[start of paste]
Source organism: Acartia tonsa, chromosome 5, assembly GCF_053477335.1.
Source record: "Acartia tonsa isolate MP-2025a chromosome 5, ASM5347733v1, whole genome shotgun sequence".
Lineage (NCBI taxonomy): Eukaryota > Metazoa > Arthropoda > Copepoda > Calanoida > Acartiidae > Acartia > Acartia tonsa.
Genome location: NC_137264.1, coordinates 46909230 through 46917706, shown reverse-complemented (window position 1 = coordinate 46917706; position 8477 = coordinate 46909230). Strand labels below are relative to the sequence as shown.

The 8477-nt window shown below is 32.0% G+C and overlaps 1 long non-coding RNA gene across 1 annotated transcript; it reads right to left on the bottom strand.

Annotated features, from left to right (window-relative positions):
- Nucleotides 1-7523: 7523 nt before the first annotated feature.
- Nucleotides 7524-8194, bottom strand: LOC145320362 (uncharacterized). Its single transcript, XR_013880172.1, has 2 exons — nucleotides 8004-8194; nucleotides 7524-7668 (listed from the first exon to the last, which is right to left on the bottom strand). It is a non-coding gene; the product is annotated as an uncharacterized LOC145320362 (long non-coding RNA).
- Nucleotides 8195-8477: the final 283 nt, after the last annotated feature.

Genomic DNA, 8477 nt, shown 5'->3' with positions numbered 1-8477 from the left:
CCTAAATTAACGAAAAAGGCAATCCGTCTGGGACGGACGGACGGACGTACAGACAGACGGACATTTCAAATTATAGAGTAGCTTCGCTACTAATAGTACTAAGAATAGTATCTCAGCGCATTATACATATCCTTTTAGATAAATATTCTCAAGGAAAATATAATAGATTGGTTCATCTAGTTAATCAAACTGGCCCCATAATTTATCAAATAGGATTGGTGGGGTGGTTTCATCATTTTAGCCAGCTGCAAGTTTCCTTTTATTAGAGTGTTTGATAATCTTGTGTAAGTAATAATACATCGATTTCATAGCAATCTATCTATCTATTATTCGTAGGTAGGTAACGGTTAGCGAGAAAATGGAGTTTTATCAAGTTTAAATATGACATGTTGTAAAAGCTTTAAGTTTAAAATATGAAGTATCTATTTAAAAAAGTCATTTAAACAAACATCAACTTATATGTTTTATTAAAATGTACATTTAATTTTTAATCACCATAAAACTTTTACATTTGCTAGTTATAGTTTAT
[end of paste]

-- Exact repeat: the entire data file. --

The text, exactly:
Source organism: Acartia tonsa, chromosome 5, assembly GCF_053477335.1.
Source record: "Acartia tonsa isolate MP-2025a chromosome 5, ASM5347733v1, whole genome shotgun sequence".
Lineage (NCBI taxonomy): Eukaryota > Metazoa > Arthropoda > Copepoda > Calanoida > Acartiidae > Acartia > Acartia tonsa.
Genome location: NC_137264.1, coordinates 46909230 through 46917706, shown reverse-complemented (window position 1 = coordinate 46917706; position 8477 = coordinate 46909230). Strand labels below are relative to the sequence as shown.

The 8477-nt window shown below is 32.0% G+C and overlaps 1 long non-coding RNA gene across 1 annotated transcript; it reads right to left on the bottom strand.

Annotated features, from left to right (window-relative positions):
- Nucleotides 1-7523: 7523 nt before the first annotated feature.
- Nucleotides 7524-8194, bottom strand: LOC145320362 (uncharacterized). Its single transcript, XR_013880172.1, has 2 exons — nucleotides 8004-8194; nucleotides 7524-7668 (listed from the first exon to the last, which is right to left on the bottom strand). It is a non-coding gene; the product is annotated as an uncharacterized LOC145320362 (long non-coding RNA).
- Nucleotides 8195-8477: the final 283 nt, after the last annotated feature.

Genomic DNA, 8477 nt, shown 5'->3' with positions numbered 1-8477 from the left:
CCTAAATTAACGAAAAAGGCAATCCGTCTGGGACGGACGGACGGACGTACAGACAGACGGACATTTCAAATTATAGAGTAGCTTCGCTACTAATAGTACTAAGAATAGTATCTCAGCGCATTATACATATCCTTTTAGATAAATATTCTCAAGGAAAATATAATAGATTGGTTCATCTAGTTAATCAAACTGGCCCCATAATTTATCAAATAGGATTGGTGGGGTGGTTTCATCATTTTAGCCAGCTGCAAGTTTCCTTTTATTAGAGTGTTTGATAATCTTGTGTAAGTAATAATACATCGATTTCATAGCAATCTATCTATCTATTATTCGTAGGTAGGTAACGGTTAGCGAGAAAATGGAGTTTTATCAAGTTTAAATATGACATGTTGTAAAAGCTTTAAGTTTAAAATATGAAGTATCTATTTAAAAAAGTCATTTAAACAAACATCAACTTATATGTTTTATTAAAATGTACATTTAATTTTTAATCACCATAAAACTTTTACATTTGCTAGTTATAGTTTAT